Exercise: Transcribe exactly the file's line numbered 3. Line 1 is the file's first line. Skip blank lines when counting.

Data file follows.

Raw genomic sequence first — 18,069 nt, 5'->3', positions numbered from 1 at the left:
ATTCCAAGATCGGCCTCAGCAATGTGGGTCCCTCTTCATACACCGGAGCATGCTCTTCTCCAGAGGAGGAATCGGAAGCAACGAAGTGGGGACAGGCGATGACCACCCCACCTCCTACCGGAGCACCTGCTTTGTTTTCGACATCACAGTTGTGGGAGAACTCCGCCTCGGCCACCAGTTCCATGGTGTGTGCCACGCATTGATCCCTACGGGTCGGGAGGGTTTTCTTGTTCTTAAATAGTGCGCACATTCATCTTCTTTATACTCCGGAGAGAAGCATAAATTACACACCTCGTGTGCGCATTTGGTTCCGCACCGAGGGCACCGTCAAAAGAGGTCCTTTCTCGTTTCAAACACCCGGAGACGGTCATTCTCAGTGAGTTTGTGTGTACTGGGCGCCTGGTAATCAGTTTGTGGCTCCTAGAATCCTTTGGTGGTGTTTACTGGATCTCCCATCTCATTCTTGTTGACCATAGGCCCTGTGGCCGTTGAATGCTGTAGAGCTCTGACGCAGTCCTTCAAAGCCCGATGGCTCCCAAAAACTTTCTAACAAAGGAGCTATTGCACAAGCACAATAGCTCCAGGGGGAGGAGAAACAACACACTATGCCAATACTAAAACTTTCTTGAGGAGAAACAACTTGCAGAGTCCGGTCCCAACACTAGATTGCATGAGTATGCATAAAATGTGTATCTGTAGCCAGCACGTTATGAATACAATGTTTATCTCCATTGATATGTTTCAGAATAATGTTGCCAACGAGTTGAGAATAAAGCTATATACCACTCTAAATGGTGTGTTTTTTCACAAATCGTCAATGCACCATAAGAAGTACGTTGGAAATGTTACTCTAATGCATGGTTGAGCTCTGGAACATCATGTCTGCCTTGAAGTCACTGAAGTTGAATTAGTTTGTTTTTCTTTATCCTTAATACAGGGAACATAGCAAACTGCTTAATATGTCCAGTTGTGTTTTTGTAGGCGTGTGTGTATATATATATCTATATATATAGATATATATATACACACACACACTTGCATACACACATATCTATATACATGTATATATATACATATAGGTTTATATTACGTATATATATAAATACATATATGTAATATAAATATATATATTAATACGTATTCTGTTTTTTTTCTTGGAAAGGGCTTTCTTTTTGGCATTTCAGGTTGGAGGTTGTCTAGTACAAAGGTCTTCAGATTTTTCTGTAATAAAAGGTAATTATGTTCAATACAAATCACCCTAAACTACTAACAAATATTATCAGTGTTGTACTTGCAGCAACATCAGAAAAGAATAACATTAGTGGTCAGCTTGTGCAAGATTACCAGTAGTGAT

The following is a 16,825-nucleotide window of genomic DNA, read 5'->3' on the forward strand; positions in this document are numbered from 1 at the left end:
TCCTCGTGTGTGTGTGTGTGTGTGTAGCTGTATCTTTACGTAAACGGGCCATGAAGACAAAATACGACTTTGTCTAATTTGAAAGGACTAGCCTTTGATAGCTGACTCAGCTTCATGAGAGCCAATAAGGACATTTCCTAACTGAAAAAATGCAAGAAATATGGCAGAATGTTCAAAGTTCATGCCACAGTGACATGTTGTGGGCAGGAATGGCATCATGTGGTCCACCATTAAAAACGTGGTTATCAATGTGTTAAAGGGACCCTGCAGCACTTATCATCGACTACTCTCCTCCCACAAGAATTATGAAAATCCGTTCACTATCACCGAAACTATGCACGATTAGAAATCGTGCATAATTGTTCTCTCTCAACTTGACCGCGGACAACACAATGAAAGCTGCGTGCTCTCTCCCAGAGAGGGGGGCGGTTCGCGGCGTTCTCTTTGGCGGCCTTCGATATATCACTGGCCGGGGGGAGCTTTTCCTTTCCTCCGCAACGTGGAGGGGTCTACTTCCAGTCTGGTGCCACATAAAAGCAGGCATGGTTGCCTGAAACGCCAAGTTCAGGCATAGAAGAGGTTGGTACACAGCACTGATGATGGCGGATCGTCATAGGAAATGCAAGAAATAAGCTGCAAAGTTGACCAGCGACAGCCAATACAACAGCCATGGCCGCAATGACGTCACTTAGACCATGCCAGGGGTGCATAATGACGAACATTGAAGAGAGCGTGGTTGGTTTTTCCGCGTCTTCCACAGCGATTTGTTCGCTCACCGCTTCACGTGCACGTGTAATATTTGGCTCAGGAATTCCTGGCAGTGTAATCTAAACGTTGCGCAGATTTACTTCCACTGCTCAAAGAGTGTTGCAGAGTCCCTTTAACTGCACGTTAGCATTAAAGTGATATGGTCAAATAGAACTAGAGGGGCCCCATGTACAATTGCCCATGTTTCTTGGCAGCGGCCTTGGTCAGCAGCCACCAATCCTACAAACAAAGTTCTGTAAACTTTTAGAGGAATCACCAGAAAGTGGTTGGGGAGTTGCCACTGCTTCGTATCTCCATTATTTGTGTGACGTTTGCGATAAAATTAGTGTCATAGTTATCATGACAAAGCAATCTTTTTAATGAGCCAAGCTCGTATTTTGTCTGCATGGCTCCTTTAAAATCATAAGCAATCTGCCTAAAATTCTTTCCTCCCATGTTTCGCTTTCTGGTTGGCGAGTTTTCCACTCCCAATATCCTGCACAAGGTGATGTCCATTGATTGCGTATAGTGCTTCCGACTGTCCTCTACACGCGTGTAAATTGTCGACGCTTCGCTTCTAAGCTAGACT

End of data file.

The following is a 16,825-nucleotide window of genomic DNA, read 5'->3' on the forward strand; positions in this document are numbered from 1 at the left end: